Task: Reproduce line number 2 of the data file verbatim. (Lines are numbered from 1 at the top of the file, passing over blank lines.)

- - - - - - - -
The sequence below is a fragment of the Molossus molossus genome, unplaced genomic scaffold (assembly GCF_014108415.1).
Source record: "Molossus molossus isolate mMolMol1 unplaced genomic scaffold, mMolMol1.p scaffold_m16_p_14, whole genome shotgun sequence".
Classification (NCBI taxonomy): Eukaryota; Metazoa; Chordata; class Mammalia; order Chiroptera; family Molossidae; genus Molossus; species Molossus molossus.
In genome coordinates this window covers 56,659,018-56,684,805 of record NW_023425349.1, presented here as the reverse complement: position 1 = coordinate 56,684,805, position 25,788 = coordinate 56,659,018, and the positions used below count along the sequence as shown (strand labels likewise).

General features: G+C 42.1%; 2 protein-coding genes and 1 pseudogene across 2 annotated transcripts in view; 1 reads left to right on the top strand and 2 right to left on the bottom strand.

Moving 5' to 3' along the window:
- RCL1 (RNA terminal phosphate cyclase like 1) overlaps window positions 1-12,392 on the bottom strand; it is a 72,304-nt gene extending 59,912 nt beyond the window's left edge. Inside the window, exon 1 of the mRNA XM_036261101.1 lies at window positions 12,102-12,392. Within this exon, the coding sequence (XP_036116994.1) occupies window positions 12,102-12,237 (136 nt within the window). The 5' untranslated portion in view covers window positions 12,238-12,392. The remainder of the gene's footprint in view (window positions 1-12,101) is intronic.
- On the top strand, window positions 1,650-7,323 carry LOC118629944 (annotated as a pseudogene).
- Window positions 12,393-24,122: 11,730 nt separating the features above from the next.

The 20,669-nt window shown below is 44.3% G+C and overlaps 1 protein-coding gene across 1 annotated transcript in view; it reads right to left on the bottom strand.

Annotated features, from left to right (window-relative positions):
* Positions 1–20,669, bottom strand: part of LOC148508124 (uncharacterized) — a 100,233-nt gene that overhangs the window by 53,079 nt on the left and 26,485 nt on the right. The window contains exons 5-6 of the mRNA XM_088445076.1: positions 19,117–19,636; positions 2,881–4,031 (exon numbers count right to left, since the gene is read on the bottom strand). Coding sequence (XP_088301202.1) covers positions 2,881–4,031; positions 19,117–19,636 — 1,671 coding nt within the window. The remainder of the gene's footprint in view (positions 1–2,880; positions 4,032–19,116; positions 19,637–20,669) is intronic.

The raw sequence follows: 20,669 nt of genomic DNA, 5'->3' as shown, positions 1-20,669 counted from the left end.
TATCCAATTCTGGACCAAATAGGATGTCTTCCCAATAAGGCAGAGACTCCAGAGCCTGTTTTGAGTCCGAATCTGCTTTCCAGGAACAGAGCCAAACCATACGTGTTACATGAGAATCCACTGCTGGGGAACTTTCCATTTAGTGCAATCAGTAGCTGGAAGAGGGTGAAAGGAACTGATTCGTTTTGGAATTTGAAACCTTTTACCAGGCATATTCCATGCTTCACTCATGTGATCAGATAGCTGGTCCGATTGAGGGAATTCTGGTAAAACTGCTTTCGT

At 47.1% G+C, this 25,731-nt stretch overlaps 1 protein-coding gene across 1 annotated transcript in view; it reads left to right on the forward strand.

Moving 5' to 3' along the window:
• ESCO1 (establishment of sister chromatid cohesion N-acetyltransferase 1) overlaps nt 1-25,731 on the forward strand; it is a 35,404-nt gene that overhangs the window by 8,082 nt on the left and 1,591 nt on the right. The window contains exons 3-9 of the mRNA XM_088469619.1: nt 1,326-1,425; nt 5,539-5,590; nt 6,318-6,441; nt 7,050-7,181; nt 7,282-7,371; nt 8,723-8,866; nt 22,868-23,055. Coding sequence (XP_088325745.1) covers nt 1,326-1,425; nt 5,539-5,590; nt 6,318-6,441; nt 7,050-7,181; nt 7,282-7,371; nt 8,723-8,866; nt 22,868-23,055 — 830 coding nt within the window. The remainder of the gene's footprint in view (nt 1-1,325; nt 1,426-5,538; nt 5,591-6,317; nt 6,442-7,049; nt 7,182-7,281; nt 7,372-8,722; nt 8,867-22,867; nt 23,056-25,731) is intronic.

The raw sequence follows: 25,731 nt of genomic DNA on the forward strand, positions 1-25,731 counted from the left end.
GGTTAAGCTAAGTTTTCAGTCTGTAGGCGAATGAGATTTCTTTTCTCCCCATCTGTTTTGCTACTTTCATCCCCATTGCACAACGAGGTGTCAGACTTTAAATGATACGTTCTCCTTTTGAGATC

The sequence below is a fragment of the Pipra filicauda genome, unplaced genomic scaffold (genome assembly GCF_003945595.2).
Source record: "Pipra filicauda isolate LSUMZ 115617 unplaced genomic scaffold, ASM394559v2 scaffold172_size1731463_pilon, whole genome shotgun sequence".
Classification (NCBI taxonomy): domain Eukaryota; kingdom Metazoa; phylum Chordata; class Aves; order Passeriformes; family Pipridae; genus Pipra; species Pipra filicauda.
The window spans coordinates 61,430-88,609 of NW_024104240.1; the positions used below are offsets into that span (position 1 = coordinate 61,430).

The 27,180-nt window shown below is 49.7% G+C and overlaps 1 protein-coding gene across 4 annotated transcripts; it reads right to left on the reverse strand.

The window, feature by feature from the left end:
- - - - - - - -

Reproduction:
Source record: "Molossus molossus isolate mMolMol1 unplaced genomic scaffold, mMolMol1.p scaffold_m16_p_14, whole genome shotgun sequence".